There’s an indie game revolution going on right now: bedroom hackers are changing multiplayer forever, and two-man teams can even knock the giants of the industry off the top of the iPhone game download charts. But it’s still hard for most game makers to get published and get noticed. Fret not, though: that’s where Steam Greenlight comes in.
Greenlight lets all 40 million users of game download service Steam vote on upcoming indie games: the ones which get the most will actually get published on Steam, a surefire route to success.
There are already hundreds of game ideas on Greenlight awaiting your virtual thumbs up, and they range from the inspiring to the, well, downright disturbing. Here are ten of the most bizarre games you can help get made today. Is one of these the next Octodad: Dadliest Catch?
To say that this PC port of an Xbox Live point and click adventure game is ‘high concept’ would be putting it mildly. Imagine you’re a fish, right, and then you swim to Libya by accident. And then, right, you get caught up in the civil war and have to help topple Ghaddafi. Why didn’t we think of that first?
Side scrolling beat’em ups were all the rage back in the 90s, and Let’s Get Fiscal was lovingly inspired by them. But this is no Golden Axe: instead, you play an accountant sorting out his workplace issues with his fists. The Greenlight pitch also promises ninjas in hot tubs, although we get the feeling that developer Baller Industries came up with the terrible pun of a title first and bolted everything else on afterwards.
You can do some incredible things with Microsoft’s Kinect, from playing Super Mario by jumping, to parking your car with no hands.
You can also play as a ski park ranger, tasked with the exciting job of “maintaining the law and order of his mountain district”, as the developers describe it. Given that you’ll have to hack a Kinect to work with your PC to play this, we can see the audience being a bit, how shall we say, niche.
It’s an old timey lemonade factory where everyone sports wispy moustaches, and it’s up to you to work your way through its levels, helping co-workers increase production by jumping and moving blocks around. It was a hit on iPhone so, fingers crossed those touch controls translate to your laptop.
Unlike some of the other games on Steam Greenlight, this one looks like it’s actually been thought out with some degree of care, rather than pieced together by pulling fridge magnet words out of a bag. It’s an unsettling horror game set in a Soviet bunker that’s equal parts Silent Hill and Tinker, Tailor, Soldier, Spy.
It’s the simple revenge tale - as old as Hamlet - but instead of an evil gangster murdering your father, an ostrich did it. With a shotgun. What follows is level after level of animated avian slaughter that would surely make Rovio’s angry birds think twice about launching themselves from a catapult again any time soon.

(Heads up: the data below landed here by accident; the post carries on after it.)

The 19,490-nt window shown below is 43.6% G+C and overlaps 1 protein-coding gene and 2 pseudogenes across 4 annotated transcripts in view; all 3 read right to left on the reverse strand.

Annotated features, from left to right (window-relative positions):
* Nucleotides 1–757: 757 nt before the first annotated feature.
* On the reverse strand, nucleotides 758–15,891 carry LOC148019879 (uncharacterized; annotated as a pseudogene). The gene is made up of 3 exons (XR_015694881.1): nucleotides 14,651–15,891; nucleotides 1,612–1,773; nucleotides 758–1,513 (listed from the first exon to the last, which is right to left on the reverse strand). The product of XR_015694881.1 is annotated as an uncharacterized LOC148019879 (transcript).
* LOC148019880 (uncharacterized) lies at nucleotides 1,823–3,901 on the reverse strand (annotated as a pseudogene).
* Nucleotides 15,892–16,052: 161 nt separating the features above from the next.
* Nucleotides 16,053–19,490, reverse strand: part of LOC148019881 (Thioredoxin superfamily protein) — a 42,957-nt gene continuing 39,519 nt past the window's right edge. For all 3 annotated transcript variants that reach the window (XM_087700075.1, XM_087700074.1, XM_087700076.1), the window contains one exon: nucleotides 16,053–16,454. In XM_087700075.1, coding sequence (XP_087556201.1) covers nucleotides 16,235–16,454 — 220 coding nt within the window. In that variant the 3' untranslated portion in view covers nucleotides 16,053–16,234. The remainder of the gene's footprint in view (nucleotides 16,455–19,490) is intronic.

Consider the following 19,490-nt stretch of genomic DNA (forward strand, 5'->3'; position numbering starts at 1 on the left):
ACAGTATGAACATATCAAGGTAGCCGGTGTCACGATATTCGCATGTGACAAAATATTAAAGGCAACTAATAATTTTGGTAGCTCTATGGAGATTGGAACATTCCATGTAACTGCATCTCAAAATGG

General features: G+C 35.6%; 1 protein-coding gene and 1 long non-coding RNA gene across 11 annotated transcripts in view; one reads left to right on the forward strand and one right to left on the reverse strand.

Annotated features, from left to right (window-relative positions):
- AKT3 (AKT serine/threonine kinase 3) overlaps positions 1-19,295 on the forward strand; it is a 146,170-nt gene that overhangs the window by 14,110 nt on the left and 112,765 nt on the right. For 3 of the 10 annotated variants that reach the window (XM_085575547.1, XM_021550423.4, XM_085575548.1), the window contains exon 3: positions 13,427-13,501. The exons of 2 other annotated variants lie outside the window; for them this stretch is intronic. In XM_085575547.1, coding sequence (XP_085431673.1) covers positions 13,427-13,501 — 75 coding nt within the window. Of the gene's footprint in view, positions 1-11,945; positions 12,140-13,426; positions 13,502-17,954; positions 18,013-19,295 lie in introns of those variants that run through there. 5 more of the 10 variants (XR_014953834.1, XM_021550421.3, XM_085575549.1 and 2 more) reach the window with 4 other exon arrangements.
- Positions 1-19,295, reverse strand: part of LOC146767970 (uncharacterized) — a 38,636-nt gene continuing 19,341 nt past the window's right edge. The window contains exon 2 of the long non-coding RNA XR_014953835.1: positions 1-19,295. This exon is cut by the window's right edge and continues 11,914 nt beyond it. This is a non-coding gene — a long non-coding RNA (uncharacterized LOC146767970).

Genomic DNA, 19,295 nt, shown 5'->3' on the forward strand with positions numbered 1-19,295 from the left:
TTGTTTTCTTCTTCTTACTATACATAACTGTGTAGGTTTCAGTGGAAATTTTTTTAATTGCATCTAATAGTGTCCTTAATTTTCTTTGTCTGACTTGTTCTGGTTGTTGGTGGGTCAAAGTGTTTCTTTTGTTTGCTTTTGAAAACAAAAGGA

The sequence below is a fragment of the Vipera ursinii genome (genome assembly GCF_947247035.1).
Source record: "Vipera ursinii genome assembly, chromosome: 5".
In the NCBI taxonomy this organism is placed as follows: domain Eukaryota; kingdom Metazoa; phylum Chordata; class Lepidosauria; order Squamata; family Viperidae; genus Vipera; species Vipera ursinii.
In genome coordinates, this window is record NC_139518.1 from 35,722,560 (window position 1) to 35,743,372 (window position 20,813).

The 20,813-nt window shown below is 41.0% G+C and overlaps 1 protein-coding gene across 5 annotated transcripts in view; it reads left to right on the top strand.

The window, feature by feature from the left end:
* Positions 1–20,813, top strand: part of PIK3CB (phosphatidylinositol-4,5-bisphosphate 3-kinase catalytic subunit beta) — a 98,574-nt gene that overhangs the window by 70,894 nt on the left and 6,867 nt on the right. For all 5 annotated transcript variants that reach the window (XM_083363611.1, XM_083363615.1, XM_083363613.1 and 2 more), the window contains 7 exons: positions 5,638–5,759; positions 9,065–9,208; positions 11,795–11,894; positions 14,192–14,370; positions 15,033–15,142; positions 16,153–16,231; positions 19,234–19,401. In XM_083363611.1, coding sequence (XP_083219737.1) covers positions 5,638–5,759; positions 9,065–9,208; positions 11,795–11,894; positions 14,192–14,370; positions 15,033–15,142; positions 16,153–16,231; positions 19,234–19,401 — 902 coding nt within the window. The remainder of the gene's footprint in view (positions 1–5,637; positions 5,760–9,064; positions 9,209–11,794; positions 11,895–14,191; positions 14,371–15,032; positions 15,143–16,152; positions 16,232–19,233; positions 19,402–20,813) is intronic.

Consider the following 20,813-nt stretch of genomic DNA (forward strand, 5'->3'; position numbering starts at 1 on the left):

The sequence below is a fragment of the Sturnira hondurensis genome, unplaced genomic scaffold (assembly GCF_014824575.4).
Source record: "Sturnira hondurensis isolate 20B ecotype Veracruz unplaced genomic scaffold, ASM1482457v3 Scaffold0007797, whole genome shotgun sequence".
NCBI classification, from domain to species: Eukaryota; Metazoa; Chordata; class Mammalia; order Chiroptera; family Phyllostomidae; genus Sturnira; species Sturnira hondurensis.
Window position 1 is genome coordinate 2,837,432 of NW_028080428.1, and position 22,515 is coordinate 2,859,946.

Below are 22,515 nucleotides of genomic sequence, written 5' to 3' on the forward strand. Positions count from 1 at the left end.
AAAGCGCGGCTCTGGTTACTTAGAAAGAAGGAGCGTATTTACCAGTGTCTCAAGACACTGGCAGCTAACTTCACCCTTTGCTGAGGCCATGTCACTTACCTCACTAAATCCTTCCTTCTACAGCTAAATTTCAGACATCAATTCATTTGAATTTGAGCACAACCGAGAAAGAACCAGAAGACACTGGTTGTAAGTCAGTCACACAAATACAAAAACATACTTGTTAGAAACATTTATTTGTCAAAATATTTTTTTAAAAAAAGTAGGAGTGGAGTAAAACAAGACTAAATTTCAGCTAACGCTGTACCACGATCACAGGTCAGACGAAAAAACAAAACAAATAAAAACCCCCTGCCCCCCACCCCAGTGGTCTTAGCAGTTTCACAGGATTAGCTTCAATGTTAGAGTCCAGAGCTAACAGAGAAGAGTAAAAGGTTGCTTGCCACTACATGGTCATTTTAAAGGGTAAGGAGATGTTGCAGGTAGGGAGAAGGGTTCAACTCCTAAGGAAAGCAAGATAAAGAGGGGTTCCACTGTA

A game where you play a fish fighting a North African dictator seems like a guaranteed cash cow compared to this, a top down game where you play as a medieval knight - except you're a medieval knight who also happens to be a washing machine. It's up to you to destroy other washing machine enemies roaming the countryside with your lance. No, we’re not sure why the big publishers didn't bite on this one either.
Many Stream Greenlight games take refuge in a faux-retro design to hide the fact that they have to be made on a shoestring, but this cel-shaded 3D puzzle game looks surprisingly polished. You play an umbrella-wielding hero who can change time to her advantage, travelling back to take out enemies before they even realise you’re there. The arch-villain you’re after is called “Moustache Girl”, but we can let the questionable plot by given its graphical promise.
Mort is an eager young skeleton, keen to work his way up the ladder in the afterlife. But right now, he’s stuck picking up the coffee for the boss. It’s not all boredom and ring binders though: he’s got to jump over spike pits and lava to get to there. What happens if you die in the afterlife, you ask? That’s a plot hole this game pitch fails to address.
You play as a homeless Mexican wrestler, fighting to survive against a ceaseless army of sci-fi fans dressed as space marines. No explanation is offered as to why you should hate men in fancy dress so much, especially when wrestlers themselves are so fond of spandex, but based on this trailer, there are probably more pressing things that need to be fixed.
This is video game as satire. Sick of modern games stinging you for more money with every new level and DLC (downloadable content) update? DLC Quest sympathises: there are 16 different DLC packs, each offering “quiet introspection on the state of the gaming industry”, as well as ten awards to “make you feel reasonably satisfied with yourself”, all of which you have to pay for with (thankfully in-game) coins. It was a hit on Xbox Live, so if you’re peeved about a rubbish new character costume you shelled out for, give this one a vote.
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